Refunds are the important part of any tax legislation. Refund is a drawback of the excess taxes paid to the Government subject to the conditions laid down in any law. Article 265 of our constitution provides a base behind legislation of refund provisions under any tax law, which provides that no tax shall be levied or collected except with the authority of law.
GST law also has also laid down very important refund provisions under the CGST and SGST Acts, 2017 and the rules made thereof. We know since the inception of the GST regime there have been a lot of delegated legislation on different provisions of GST law including refunds in the form of rules, circulars, clarifications etc. These rules and circulars clarifications have resulted in many doubts and legal issues among the taxpayers. Here certain important legal issues with respect to refunds are discussed.
Section 54 of the CGST Act, 2017 deals with the provisions relating to refunds. Section 54(3) provides as under:
“(3) Subject to the provisions of sub-section (10), a registered person may claim refund of any unutilised input tax credit at the end of any tax period:
Provided that no refund of unutilised input tax credit shall be allowed in cases other than—
|(i)||zero-rated supplies made without payment of tax;|
|(ii)||where the credit has accumulated on account of rate of tax on inputs being higher than the rate of tax on output supplies (other than nil rated or fully exempt supplies), except supplies of goods or services or both as may be notified by the Government on the recommendations of the Council:|
Provided further that no refund of unutilised input tax credit shall be allowed in cases where the goods exported out of India are subjected to export duty:
Provided also that no refund of input tax credit shall be allowed, if the supplier of goods or services or both avails of drawback in respect of central tax or claims refund of the integrated tax paid on such supplies.”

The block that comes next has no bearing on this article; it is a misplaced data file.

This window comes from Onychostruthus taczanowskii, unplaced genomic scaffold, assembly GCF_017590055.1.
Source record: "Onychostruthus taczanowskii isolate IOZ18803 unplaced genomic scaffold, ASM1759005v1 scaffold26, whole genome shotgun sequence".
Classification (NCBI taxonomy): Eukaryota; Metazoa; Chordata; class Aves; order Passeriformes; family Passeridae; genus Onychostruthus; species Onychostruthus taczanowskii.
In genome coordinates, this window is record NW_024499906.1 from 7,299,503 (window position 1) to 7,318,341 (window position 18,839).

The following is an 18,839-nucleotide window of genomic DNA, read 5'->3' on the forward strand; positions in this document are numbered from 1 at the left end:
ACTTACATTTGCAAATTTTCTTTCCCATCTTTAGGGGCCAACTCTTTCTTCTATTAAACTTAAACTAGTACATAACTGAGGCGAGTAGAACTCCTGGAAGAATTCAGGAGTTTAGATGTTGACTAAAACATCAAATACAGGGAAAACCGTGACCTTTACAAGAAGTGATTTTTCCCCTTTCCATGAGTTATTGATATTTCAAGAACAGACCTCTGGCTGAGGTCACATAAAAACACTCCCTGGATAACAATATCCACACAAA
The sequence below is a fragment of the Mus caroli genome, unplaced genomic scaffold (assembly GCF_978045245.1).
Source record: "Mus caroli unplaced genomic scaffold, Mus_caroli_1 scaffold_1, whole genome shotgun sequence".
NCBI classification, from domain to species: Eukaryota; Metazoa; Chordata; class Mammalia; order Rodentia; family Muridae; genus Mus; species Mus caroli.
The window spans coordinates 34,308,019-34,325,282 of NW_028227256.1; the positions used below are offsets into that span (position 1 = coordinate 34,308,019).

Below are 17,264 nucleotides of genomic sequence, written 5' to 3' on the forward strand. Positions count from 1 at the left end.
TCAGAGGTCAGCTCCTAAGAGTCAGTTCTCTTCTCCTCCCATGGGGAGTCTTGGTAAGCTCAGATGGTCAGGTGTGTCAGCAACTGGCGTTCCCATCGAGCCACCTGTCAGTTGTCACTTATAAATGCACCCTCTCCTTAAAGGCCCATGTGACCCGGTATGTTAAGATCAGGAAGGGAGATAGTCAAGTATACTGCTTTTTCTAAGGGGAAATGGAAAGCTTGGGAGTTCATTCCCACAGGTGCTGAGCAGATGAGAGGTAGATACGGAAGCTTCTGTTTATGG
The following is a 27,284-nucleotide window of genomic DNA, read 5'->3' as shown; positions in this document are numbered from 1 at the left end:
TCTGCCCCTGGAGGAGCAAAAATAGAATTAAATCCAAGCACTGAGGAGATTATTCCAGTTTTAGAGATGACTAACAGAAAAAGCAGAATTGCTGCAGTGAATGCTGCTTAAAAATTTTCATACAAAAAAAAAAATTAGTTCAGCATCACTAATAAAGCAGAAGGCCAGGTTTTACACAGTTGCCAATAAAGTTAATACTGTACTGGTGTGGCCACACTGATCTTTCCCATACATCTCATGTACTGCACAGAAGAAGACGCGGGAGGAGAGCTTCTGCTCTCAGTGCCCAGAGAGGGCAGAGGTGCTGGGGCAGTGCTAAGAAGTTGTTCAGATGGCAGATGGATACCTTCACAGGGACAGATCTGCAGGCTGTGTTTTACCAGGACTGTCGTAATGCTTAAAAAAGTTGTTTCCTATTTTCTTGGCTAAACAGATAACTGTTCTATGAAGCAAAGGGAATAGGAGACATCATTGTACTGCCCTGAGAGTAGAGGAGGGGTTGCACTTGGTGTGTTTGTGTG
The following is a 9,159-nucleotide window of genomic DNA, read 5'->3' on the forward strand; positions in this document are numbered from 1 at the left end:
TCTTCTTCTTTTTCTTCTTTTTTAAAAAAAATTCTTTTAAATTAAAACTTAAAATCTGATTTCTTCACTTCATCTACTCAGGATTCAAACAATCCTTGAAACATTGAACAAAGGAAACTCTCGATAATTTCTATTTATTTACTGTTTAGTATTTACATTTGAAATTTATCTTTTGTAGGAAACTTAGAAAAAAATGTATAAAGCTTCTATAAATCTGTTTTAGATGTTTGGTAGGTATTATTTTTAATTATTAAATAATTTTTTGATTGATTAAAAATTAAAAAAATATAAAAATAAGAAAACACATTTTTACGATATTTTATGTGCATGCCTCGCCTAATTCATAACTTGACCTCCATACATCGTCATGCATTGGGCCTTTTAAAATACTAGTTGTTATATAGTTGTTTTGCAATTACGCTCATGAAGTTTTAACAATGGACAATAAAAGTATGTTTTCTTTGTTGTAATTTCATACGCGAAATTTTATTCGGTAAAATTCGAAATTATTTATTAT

It is clear from the above that both in the case of inverted duty structure as well as in case of zero rated supply of goods or services refund of any unutilized input tax credit can be applied.
Input tax credit has been defined as the credit of input tax u/s 2(62) and Input tax has been defined u/s 2(63) as under:
“input tax” in relation to a registered person, means the central tax, State tax, integrated tax or Union territory tax charged on any supply of goods or services or both made to him and includes—
|(a)||the integrated goods and services tax charged on import of goods;|
|(b)||the tax payable under the provisions of sub-sections (3) and (4) of section 9;|
|(c)||the tax payable under the provisions of sub-sections (3) and (4) of section 5 of the Integrated Goods and Services Tax Act;|
|(d)||the tax payable under the provisions of sub-sections (3) and (4) of section 9 of the respective State Goods and Services Tax Act; or|
|(e)||the tax payable under the provisions of sub-sections (3) and (4) of section 7 of the Union Territory Goods and Services Tax Act, but does not include the tax paid under the composition levy.”|
From reading both section 54(3) and definition of input tax one can clearly understand that any unutilized input tax credit whether it is input tax credit of capital goods or input services both can be claimed as refund, however Rule 89(4) while prescribing a formula for calculating refund in case of zero rated supply of goods or services excludes from the definition of Net ITC, the ITC on capital goods, similarly in case of refund in case of inverted duty structure Net ITC is defined as excluding ITC on input services as well as on capital goods.
Rule 89(4) and (5) both are inconsistent with the provisions of section 54 and seem to be ultra vires of the provisions of section 54 and may not stand the judicial scrutiny of courts once challenged.
A new Rule 96B has been introduced by way of amendment in the CGST Rules, 2017 w.e.f 23.03.2020 which talks about recovery of refund of unutilised input tax credit or integrated tax paid on export of goods where export proceeds not realised. The rule runs as under:
“Recovery of refund of unutilised input tax credit or integrated tax paid on export of goods where export proceeds not realised.
96B. (1) Where any refund of unutilised input tax credit on account of export of goods or of integrated tax paid on export of goods has been paid to an applicant but the sale proceeds in respect of such export goods have not been realised, in full or in part, in India within the period allowed under the Foreign Exchange Management Act, 1999 (42 of 1999), including any extension of such period, the person to whom the refund has been made shall deposit the amount so refunded, to the extent of non-realisation of sale proceeds, along with applicable interest within thirty days of the expiry of the said period or, as the case may be, the extended period, failing which the amount refunded shall be recovered in accordance with the provisions of section 73 or 74 of the Act, as the case may be, as is applicable for recovery of erroneous refund, along with interest under section 50: